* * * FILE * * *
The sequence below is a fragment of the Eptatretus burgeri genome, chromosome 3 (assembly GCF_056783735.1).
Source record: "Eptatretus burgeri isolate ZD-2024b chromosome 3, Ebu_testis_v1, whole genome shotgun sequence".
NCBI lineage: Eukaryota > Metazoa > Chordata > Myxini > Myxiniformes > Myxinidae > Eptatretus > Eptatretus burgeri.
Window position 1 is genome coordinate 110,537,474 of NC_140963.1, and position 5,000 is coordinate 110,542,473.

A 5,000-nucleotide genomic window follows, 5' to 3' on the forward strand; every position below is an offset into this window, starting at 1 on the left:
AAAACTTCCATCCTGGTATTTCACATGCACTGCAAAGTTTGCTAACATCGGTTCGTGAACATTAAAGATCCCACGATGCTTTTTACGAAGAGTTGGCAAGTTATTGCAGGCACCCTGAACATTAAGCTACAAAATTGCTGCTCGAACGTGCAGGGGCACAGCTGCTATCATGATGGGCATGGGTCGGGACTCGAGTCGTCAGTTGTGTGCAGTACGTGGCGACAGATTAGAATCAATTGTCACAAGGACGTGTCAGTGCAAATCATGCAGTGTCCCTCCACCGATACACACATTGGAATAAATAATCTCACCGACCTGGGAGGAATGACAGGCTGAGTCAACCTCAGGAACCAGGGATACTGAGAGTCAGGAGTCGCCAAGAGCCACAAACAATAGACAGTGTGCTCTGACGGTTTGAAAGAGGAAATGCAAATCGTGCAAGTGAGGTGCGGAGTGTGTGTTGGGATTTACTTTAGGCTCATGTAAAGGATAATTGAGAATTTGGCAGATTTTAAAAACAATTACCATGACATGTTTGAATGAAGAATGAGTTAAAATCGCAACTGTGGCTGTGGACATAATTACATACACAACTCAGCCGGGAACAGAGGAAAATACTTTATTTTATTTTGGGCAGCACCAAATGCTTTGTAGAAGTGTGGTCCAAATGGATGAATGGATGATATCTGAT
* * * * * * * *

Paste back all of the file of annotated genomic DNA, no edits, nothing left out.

The sequence below is a fragment of the Eptatretus burgeri genome, chromosome 3 (assembly GCF_056783735.1).
Source record: "Eptatretus burgeri isolate ZD-2024b chromosome 3, Ebu_testis_v1, whole genome shotgun sequence".
NCBI lineage: Eukaryota > Metazoa > Chordata > Myxini > Myxiniformes > Myxinidae > Eptatretus > Eptatretus burgeri.
Window position 1 is genome coordinate 110,537,474 of NC_140963.1, and position 5,000 is coordinate 110,542,473.

A 5,000-nucleotide genomic window follows, 5' to 3' on the forward strand; every position below is an offset into this window, starting at 1 on the left:
AAAACTTCCATCCTGGTATTTCACATGCACTGCAAAGTTTGCTAACATCGGTTCGTGAACATTAAAGATCCCACGATGCTTTTTACGAAGAGTTGGCAAGTTATTGCAGGCACCCTGAACATTAAGCTACAAAATTGCTGCTCGAACGTGCAGGGGCACAGCTGCTATCATGATGGGCATGGGTCGGGACTCGAGTCGTCAGTTGTGTGCAGTACGTGGCGACAGATTAGAATCAATTGTCACAAGGACGTGTCAGTGCAAATCATGCAGTGTCCCTCCACCGATACACACATTGGAATAAATAATCTCACCGACCTGGGAGGAATGACAGGCTGAGTCAACCTCAGGAACCAGGGATACTGAGAGTCAGGAGTCGCCAAGAGCCACAAACAATAGACAGTGTGCTCTGACGGTTTGAAAGAGGAAATGCAAATCGTGCAAGTGAGGTGCGGAGTGTGTGTTGGGATTTACTTTAGGCTCATGTAAAGGATAATTGAGAATTTGGCAGATTTTAAAAACAATTACCATGACATGTTTGAATGAAGAATGAGTTAAAATCGCAACTGTGGCTGTGGACATAATTACATACACAACTCAGCCGGGAACAGAGGAAAATACTTTATTTTATTTTGGGCAGCACCAAATGCTTTGTAGAAGTGTGGTCCAAATGGATGAATGGATGATATCTGAT